Indeed those focused on stability may want to steer clear. The spinoff creates execution risk at a time when brand name consumer companies are already facing increasing risks.
The pandemic provided tailwinds in that more people were eating at home, had stimulus funds to spend at the grocery store, and tight supplies meant that sales were few and far between.
Now people are venturing out again—restaurant spending has been up double digits year over year in recent months. Inflation has crimped grocery budgets, and while companies may want to raise prices to cover the increased cost of raw materials, retailers may pressure them to do just the opposite to retain customers. Management needs to stay laser focused to remain on top of this fast moving environment.
Then there’s the fact that the attempt to unlock higher multiples for Kellogg’s faster growing businesses could backfire—a concern even among bulls. Morningstar analyst Erin Lash still thinks the shares are attractive, but factors from reduced scale to dis-synergies would lower her fair value estimate for the company to $83 from $88, as she doesn’t think the move will “enhance Kellogg’s competitive position or financial prospects.”
Likewise, other analysts question that a sum-of-the-parts analysis yields much in the way of enhanced value. Credit Suisse analyst Robert Moskow writes that “if Global Snack Co. were to fetch a higher valuation multiple akin to global snack leader Mondelez (16 times earnings before interest, taxes, depreciation and amortization), the valuation would increase to $80 a share. But with only 60% of Global Snack Co.’s sales actually coming from snacks and 40% coming from slower-growth breakfast cereal, noodles, etc., we think a 14 times EBITDA multiple is more appropriate.”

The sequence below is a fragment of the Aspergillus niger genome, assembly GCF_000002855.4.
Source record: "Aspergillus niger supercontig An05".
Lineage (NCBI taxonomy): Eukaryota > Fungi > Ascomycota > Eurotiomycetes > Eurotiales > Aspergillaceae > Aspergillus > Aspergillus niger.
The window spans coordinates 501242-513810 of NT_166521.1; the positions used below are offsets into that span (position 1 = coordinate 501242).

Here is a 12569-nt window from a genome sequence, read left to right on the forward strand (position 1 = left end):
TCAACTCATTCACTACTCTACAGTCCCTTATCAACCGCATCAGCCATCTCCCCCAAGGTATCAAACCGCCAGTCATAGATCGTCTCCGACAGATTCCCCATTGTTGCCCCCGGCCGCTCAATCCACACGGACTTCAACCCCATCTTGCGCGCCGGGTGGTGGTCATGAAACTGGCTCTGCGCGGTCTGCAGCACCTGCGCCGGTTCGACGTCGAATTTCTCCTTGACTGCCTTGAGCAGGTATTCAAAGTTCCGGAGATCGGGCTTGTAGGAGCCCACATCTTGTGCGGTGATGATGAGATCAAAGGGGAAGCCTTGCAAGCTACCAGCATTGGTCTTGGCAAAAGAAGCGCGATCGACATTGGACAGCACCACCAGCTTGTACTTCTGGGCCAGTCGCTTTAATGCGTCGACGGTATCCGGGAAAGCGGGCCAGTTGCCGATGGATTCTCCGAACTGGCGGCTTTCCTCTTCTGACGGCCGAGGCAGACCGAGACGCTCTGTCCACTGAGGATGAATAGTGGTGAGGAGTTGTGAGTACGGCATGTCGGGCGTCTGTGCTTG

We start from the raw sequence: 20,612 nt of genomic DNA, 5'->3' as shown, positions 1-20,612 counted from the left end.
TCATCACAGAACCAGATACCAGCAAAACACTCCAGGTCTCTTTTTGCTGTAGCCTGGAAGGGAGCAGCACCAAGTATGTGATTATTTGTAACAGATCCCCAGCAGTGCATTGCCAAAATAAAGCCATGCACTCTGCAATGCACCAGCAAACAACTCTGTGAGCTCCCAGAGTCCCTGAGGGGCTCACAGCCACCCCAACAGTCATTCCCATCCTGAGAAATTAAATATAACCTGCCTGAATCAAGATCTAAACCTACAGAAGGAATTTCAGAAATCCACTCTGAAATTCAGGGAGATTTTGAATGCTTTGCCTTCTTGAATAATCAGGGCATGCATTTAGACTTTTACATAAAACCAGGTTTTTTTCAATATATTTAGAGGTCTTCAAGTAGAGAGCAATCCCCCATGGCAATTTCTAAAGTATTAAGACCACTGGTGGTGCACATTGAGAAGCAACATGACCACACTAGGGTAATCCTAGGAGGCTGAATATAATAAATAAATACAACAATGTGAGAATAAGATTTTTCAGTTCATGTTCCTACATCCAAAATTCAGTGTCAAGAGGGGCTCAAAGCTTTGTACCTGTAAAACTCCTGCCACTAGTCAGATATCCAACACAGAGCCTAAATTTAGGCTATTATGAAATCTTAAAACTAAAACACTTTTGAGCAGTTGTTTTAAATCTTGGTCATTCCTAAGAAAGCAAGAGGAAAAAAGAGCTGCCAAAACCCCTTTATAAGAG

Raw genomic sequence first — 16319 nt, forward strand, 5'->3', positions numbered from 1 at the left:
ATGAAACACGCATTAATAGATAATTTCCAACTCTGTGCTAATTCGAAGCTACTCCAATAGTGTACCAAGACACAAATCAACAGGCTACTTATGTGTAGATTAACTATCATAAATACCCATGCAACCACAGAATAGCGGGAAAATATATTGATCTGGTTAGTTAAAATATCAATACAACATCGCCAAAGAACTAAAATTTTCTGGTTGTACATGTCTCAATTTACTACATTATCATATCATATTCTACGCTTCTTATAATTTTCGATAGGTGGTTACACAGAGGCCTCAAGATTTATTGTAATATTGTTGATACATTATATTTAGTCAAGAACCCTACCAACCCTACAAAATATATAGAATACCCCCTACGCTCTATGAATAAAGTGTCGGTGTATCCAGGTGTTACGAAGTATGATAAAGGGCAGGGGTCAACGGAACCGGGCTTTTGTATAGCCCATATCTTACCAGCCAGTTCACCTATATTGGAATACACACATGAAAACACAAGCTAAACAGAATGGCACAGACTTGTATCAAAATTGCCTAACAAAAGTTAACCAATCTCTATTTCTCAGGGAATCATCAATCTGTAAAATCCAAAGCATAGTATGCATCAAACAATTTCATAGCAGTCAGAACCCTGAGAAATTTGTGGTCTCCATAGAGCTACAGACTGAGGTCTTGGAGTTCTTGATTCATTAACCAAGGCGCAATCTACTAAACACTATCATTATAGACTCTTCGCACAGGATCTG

That said, those with a longer-term view may find more reasons to bet on increased value than not.
UBS analyst Cody Ross writes that the move is likely a welcome one for shareholders, as he believes it should “enable Kellogg to earn a higher multiple for its faster growth snacking business and plant-based businesses, while allowing more strategic investments in them over the long-term.”
Likewise, if the company can prove that its growth wasn’t just pandemic-dependent over the next year or so, that would add more fuel to the argument that its fastest-growing components are worth more.
Evercore ISI analyst David Palmer argues that Kellogg is “worth more apart.” While he thinks the future Global Snack Co. deserves to trade at a slight discount to Mondelez for various reasons, he thinks it will ultimately likewise notch a mid-single digits organic growth rate. In addition, Kellogg’s “power snacking brands of Pringles and Cheez-It represent about a third of sales having grown 13% and 10%, respectively, and remain key growth drivers going forward.”
All that is a lot of food for thought for investors—they’ll have to determine how much spicy risk suits their palate.
Write to Teresa Rivas at firstname.lastname@example.org